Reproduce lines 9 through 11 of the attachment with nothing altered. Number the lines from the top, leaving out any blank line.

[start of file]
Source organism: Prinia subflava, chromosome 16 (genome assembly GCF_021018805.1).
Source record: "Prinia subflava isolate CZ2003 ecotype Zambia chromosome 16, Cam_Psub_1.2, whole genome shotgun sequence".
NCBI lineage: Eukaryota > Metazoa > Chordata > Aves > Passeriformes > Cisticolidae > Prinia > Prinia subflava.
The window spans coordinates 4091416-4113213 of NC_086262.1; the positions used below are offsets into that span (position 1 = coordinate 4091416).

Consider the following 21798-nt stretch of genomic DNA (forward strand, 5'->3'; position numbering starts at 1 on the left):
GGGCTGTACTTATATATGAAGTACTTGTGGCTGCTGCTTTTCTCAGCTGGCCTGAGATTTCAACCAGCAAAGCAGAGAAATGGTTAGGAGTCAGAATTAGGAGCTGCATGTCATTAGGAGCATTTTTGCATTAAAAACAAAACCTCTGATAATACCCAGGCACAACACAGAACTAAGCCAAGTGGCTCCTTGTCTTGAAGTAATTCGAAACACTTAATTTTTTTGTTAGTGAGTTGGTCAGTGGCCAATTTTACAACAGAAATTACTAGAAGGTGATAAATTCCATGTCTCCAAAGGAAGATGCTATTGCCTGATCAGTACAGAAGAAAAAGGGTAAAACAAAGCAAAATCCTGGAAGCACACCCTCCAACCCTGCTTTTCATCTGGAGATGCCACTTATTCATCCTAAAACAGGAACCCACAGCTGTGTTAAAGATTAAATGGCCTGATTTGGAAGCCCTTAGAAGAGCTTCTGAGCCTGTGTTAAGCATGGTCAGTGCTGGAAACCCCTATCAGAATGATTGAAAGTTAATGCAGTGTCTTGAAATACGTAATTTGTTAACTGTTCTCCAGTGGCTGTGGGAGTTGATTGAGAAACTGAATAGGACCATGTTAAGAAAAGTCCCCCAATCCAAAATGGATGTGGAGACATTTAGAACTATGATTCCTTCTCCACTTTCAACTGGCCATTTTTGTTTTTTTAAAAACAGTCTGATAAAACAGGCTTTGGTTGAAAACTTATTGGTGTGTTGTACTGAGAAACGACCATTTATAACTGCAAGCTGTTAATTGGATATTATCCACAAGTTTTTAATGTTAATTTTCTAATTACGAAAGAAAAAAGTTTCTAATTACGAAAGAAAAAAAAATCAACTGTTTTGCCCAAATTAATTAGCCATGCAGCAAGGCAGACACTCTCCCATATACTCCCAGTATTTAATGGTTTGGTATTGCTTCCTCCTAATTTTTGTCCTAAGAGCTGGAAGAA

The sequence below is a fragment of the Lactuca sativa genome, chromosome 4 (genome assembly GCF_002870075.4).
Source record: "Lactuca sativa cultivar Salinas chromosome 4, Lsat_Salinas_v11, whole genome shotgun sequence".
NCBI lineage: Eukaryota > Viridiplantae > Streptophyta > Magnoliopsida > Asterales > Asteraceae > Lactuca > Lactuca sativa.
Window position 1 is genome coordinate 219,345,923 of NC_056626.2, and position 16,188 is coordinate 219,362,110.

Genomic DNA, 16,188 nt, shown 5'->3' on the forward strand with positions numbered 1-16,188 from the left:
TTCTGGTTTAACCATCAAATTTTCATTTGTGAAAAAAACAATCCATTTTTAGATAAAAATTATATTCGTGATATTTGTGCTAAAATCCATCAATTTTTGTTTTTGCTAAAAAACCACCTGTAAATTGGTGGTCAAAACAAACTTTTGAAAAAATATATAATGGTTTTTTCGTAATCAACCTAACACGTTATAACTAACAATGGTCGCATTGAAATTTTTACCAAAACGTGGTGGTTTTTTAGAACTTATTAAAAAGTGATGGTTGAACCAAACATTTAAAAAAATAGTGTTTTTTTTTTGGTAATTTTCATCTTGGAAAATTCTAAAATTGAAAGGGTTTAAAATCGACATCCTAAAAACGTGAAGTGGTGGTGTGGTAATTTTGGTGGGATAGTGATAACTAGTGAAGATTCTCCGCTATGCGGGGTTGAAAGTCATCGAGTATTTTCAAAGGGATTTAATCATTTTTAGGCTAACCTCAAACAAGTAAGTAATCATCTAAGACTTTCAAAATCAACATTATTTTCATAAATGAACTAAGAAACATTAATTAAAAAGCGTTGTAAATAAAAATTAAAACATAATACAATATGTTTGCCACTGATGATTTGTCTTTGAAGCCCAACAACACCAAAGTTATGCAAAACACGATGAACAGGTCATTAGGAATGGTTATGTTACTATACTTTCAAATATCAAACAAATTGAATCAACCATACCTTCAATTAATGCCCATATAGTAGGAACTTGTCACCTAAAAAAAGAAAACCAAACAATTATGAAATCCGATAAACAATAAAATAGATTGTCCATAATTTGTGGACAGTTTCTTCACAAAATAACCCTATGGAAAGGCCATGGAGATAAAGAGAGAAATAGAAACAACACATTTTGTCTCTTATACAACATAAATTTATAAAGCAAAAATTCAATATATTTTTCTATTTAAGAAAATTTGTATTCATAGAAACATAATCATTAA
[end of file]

NCBI lineage: Eukaryota > Viridiplantae > Streptophyta > Magnoliopsida > Asterales > Asteraceae > Lactuca > Lactuca sativa.
Window position 1 is genome coordinate 219,345,923 of NC_056626.2, and position 16,188 is coordinate 219,362,110.

Genomic DNA, 16,188 nt, shown 5'->3' on the forward strand with positions numbered 1-16,188 from the left: